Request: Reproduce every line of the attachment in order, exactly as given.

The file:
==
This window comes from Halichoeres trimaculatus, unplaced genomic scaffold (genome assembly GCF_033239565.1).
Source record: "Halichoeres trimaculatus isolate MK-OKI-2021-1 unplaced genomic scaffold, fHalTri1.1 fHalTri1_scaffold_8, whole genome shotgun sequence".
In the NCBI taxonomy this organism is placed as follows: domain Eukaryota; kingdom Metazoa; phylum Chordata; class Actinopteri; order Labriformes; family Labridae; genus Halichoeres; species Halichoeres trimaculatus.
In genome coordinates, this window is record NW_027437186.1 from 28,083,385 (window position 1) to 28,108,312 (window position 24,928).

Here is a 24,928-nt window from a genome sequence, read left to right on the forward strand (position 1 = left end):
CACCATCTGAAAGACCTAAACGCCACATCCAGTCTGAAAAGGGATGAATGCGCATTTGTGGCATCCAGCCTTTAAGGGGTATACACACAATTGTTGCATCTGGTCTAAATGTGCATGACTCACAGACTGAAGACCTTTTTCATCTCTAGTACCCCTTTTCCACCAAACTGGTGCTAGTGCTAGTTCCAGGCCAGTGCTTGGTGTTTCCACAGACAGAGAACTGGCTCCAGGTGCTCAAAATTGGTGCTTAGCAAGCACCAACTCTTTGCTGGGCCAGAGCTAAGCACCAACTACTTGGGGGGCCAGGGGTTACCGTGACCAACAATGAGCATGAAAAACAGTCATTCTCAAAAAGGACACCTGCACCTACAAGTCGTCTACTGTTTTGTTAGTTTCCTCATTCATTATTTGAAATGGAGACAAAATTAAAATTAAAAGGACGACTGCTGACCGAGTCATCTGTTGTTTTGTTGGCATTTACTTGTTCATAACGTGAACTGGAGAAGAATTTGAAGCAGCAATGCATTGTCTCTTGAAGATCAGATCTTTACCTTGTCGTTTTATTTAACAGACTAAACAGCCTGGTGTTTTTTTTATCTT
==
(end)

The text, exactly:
This window comes from Halichoeres trimaculatus, unplaced genomic scaffold (genome assembly GCF_033239565.1).
Source record: "Halichoeres trimaculatus isolate MK-OKI-2021-1 unplaced genomic scaffold, fHalTri1.1 fHalTri1_scaffold_8, whole genome shotgun sequence".
In the NCBI taxonomy this organism is placed as follows: domain Eukaryota; kingdom Metazoa; phylum Chordata; class Actinopteri; order Labriformes; family Labridae; genus Halichoeres; species Halichoeres trimaculatus.
In genome coordinates, this window is record NW_027437186.1 from 28,083,385 (window position 1) to 28,108,312 (window position 24,928).

Here is a 24,928-nt window from a genome sequence, read left to right on the forward strand (position 1 = left end):
CACCATCTGAAAGACCTAAACGCCACATCCAGTCTGAAAAGGGATGAATGCGCATTTGTGGCATCCAGCCTTTAAGGGGTATACACACAATTGTTGCATCTGGTCTAAATGTGCATGACTCACAGACTGAAGACCTTTTTCATCTCTAGTACCCCTTTTCCACCAAACTGGTGCTAGTGCTAGTTCCAGGCCAGTGCTTGGTGTTTCCACAGACAGAGAACTGGCTCCAGGTGCTCAAAATTGGTGCTTAGCAAGCACCAACTCTTTGCTGGGCCAGAGCTAAGCACCAACTACTTGGGGGGCCAGGGGTTACCGTGACCAACAATGAGCATGAAAAACAGTCATTCTCAAAAAGGACACCTGCACCTACAAGTCGTCTACTGTTTTGTTAGTTTCCTCATTCATTATTTGAAATGGAGACAAAATTAAAATTAAAAGGACGACTGCTGACCGAGTCATCTGTTGTTTTGTTGGCATTTACTTGTTCATAACGTGAACTGGAGAAGAATTTGAAGCAGCAATGCATTGTCTCTTGAAGATCAGATCTTTACCTTGTCGTTTTATTTAACAGACTAAACAGCCTGGTGTTTTTTTTATCTT